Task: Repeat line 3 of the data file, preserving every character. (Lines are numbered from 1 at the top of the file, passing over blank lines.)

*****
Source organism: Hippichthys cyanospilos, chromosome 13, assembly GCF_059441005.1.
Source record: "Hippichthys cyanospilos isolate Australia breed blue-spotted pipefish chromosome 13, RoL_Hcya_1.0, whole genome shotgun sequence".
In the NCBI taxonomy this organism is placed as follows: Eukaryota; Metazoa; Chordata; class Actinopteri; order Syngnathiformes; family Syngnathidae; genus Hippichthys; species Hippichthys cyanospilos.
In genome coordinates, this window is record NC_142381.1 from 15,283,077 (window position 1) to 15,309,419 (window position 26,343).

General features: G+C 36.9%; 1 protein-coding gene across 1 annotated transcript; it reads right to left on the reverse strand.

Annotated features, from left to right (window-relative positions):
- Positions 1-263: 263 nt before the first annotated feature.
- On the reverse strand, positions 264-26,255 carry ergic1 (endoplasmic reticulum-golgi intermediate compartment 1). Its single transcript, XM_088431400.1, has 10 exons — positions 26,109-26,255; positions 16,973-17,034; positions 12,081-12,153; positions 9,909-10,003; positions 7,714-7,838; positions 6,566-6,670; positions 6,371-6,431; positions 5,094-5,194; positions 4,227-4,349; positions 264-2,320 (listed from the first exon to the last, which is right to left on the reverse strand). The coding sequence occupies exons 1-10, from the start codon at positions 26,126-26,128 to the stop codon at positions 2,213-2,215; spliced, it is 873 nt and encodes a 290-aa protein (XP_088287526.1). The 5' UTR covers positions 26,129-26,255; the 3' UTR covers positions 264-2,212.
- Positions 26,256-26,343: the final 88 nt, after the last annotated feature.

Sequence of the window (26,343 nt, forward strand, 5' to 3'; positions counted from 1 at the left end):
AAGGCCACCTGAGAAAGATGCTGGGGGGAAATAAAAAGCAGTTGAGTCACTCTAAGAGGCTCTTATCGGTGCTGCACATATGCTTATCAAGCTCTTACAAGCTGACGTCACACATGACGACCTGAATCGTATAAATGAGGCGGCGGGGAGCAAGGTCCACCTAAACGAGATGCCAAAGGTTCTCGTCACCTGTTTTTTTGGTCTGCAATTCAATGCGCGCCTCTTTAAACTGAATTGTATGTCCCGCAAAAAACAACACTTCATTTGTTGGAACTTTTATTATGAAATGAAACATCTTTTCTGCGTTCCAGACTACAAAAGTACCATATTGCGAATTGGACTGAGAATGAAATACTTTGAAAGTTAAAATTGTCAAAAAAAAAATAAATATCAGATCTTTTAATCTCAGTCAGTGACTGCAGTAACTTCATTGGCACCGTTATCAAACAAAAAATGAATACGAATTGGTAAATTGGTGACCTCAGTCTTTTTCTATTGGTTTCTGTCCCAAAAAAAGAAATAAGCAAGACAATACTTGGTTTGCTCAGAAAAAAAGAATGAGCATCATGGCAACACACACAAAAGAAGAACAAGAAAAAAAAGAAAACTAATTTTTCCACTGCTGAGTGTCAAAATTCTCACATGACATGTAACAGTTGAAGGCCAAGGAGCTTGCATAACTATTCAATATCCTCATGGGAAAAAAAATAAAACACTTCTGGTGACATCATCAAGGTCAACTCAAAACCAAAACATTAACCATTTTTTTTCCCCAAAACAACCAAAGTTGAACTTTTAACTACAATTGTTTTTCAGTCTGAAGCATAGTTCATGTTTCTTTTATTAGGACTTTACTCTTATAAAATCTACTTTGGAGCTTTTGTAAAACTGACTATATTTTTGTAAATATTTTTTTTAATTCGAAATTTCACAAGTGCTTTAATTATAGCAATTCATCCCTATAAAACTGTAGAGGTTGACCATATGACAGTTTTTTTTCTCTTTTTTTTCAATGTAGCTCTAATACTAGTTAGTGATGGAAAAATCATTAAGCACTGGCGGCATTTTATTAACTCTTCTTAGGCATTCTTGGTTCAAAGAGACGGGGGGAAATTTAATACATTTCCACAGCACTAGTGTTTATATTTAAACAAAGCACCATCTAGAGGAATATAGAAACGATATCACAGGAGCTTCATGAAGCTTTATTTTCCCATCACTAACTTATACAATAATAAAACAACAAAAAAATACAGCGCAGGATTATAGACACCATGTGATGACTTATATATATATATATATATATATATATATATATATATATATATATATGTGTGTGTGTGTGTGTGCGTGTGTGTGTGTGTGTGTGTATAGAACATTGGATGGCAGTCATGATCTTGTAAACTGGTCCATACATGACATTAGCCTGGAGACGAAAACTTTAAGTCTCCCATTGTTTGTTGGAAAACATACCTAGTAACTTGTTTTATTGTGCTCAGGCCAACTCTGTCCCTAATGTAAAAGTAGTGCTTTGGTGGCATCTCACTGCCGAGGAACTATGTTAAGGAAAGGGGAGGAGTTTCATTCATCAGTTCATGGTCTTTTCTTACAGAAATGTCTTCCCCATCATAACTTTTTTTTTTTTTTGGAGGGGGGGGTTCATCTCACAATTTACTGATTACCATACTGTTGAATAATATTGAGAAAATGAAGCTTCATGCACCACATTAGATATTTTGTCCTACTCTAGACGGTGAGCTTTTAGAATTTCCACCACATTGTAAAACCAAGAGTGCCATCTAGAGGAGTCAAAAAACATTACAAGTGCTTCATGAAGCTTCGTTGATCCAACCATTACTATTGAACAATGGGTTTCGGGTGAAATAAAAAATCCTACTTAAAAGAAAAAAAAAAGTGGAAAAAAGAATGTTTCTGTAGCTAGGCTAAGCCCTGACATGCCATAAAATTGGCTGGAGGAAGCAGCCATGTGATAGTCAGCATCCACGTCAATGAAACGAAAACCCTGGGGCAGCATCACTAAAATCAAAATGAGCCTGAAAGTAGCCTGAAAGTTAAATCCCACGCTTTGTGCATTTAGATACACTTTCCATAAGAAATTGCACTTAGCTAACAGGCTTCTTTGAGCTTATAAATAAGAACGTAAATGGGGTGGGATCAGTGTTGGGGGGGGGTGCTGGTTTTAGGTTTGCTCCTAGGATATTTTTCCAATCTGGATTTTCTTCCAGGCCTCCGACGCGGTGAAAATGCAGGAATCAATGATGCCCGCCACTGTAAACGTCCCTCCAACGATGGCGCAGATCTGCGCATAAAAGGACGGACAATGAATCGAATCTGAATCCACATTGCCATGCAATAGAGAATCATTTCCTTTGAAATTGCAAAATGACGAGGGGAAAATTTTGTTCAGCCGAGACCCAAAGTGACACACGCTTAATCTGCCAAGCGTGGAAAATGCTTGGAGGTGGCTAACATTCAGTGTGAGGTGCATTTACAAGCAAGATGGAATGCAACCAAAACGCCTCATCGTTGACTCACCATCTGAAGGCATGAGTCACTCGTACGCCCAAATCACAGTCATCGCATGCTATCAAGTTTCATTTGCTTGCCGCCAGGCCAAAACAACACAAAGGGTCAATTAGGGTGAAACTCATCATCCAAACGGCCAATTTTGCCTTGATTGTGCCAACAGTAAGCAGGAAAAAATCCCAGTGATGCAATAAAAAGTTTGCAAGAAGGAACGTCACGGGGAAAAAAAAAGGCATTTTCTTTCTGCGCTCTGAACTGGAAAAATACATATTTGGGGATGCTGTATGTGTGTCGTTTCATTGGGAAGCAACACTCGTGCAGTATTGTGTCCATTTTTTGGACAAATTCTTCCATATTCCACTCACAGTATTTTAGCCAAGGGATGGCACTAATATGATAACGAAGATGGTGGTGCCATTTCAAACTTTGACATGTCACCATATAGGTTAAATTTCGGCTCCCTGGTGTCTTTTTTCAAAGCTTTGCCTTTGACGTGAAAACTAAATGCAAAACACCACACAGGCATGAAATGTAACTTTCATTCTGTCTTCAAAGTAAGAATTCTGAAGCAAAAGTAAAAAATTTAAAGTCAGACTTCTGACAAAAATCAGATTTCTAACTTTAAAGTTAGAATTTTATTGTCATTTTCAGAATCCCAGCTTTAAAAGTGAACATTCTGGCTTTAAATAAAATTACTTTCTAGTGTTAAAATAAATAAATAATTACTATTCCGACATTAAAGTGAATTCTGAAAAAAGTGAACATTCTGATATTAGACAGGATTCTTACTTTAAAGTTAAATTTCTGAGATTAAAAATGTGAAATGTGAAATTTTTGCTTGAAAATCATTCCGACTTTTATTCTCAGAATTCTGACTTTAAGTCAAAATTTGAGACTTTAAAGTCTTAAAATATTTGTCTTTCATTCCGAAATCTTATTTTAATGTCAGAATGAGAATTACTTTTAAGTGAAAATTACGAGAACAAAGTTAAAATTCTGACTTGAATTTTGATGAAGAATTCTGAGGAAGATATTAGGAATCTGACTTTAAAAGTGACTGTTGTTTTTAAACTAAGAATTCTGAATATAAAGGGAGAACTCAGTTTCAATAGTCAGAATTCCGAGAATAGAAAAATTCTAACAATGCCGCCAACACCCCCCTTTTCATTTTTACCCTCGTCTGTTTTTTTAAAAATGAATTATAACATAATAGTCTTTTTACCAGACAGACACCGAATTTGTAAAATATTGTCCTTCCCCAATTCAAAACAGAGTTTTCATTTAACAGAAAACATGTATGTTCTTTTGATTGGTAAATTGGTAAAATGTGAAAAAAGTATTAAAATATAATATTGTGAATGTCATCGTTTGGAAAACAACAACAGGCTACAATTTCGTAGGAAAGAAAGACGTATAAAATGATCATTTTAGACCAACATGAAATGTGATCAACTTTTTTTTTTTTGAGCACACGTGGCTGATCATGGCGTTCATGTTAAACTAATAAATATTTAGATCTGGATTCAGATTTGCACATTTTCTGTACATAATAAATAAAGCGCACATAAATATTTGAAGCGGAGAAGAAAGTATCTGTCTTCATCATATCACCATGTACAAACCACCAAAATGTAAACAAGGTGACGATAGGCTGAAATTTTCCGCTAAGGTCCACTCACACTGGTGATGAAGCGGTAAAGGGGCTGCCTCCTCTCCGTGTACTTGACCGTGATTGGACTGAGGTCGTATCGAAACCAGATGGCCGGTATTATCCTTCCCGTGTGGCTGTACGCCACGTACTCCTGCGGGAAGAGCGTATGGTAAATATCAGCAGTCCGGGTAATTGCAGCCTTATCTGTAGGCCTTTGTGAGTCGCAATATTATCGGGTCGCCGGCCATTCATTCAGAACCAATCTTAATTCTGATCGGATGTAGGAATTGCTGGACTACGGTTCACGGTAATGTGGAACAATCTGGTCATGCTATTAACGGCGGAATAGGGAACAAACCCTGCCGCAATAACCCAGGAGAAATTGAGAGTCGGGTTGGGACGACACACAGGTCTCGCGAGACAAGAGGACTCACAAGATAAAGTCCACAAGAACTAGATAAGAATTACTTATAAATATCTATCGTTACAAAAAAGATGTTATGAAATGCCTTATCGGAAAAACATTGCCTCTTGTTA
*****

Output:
In the NCBI taxonomy this organism is placed as follows: Eukaryota; Metazoa; Chordata; class Actinopteri; order Syngnathiformes; family Syngnathidae; genus Hippichthys; species Hippichthys cyanospilos.